all the representations in the narrative.

26
Observation
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Iconic Caricature
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Retaining the Same Level of Caricature
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36
Some Other Considerations
  • The position of the creator in relation to the
    representations.
  • The centrality or marginality of the character in
    relation to the narrative.
  • Active vs. Passive qualities in the character
    represented.
  • Biases reflected in the visual composition and
    character poses within the images.

37
Using Other Representation Conventions
  • Funny Animal Conventions
  • Superhero Conventions
  • Manga/Animé Conventions

38
Virtual Reality Implications
  • As narrative evolves into various modes of
    interactivity and virtual reality, will schemes
    of representation discard stereotype?

39
Image and Objectification
  • Are our fantasies focused more on individuals or
    on stereotypes?
  • The more stereotypical the objects of our
    fantasies are represented, the more easily we can
    objectify them.

40
Stereotype and Intimacy
  • Intimacy requires specificity and individuality.
    One cannot be intimate with a stereotype.
  • More virtual interactivity seems to require more
    individuality of representation. The more
    individuality, the more potential for intimacy.

41
Stereotypes abet Violence
  • Violence is easiest to perpetrate on stereotypes.

42
  • Until recently, representation in interactive
    gaming was capable of little individualization,
    so there was a natural dependence on
    representation that used stereotype or simple
    iconic forms of character design. As the range
    of possible representations widen, will gaming,
    and its virtual reality successors continue to
    depend on stereotypes?

43
  • Can the writers of the next generation of virtual
    realities learn from the history of the comics.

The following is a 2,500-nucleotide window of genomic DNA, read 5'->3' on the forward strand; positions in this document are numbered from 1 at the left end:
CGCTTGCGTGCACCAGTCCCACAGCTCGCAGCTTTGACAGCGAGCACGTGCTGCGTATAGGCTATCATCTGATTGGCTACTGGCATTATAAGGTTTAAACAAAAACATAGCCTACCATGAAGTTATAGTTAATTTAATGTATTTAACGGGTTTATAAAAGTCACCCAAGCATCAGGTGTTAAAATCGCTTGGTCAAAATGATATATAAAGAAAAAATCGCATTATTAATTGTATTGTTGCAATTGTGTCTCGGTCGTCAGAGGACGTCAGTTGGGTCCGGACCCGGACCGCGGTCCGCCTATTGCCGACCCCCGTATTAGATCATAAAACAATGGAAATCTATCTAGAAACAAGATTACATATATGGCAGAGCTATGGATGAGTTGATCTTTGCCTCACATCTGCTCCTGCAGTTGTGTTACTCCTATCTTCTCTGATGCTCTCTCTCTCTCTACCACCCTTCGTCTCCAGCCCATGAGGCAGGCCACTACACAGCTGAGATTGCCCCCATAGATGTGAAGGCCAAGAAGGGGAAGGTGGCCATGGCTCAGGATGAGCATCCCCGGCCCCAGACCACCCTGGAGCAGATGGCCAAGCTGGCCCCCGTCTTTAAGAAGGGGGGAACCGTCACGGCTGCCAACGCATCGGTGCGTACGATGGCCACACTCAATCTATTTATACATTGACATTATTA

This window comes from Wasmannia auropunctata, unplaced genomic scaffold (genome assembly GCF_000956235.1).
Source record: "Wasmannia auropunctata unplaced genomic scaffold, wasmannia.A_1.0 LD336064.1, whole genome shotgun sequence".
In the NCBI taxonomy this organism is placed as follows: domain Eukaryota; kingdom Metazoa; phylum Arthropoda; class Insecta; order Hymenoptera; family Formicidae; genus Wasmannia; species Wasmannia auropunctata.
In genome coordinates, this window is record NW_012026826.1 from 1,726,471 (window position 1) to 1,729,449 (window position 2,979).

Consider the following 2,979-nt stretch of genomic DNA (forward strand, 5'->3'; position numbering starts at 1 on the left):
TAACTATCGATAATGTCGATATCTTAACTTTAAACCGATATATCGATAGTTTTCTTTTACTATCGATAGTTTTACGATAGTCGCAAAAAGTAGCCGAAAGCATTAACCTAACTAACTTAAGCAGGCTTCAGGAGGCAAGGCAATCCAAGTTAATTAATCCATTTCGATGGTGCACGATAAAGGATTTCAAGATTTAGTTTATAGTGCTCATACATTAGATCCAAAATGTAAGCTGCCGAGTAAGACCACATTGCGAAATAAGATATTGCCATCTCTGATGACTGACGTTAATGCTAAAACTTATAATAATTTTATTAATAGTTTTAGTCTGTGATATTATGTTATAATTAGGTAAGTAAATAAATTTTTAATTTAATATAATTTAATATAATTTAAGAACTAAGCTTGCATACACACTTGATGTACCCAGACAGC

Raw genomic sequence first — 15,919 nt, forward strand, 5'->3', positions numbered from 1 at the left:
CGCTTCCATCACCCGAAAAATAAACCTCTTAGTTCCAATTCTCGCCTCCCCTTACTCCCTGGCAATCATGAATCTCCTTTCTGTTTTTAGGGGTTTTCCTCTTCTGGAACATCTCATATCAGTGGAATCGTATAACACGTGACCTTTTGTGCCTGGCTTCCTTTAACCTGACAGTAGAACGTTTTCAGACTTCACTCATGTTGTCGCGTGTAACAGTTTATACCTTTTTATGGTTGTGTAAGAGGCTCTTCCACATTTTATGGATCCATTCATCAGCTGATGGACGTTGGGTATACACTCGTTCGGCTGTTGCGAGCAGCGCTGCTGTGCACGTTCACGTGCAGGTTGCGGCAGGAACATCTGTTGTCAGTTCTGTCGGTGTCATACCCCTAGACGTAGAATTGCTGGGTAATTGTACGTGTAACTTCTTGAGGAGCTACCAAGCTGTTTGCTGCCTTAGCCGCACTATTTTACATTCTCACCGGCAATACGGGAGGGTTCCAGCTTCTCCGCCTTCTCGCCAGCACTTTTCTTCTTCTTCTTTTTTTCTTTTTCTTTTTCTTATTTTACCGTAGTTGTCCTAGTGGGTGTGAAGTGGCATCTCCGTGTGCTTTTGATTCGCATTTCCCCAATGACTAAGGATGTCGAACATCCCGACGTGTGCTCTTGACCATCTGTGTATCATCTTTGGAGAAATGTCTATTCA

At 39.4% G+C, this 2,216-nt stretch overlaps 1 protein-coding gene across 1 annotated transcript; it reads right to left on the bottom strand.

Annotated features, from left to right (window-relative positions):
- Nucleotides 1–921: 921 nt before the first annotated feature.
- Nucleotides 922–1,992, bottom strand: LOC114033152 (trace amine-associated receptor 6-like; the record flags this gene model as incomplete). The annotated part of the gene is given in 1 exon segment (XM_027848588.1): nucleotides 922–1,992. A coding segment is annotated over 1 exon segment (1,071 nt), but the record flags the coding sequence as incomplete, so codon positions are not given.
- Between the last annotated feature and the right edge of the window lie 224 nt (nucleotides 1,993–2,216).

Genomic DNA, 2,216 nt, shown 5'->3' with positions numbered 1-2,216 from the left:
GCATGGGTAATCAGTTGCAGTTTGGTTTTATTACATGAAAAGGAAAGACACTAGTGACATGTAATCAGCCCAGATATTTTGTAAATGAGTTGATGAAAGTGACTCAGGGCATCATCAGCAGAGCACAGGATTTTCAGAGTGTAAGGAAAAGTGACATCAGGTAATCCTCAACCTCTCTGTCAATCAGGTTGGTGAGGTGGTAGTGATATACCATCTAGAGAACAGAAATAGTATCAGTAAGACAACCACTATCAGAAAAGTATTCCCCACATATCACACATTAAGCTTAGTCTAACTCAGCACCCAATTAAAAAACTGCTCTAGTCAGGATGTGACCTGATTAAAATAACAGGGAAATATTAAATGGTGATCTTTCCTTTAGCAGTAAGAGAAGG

It is not just a question of good stereotypes
    versus bad stereotypes. The use of stereotypes
    is corrupting in itself. One of the features of
    this corruption is how the use of stereotypes
    teaches the audience to read the narrative of
    their own reality in stereotypical terms.

44
  • The case history of Black Images in the Comics
    shows how the use of stereotypes has compromised
    the work of the most important and valued artists
    in the form. What may be betrayed is the compact
    between artist and audience that any reality the
    artist presents has been observed, observed no
    matter how interior, absurd, or personally scewed.

45
  • Ethics, effectiveness, reputation and empathy are
    all compromised when artists resort to
    stereotypes. Audience is narrowed and distanced.
    Any sense of fairness or equality within the
    narrative is disturbed. The promise of virtual
    reality is to enable the transfer of dreams. Will
    we all be able to place ourselves fairly within
    those dreams? Will the dreamspace of virtual
    reality be a place of empathy or one of violent
    unconcern? Choices in representation will shape
    that space.

46
  • Itunes Site
  • http//podcasts.rsad.edu/comics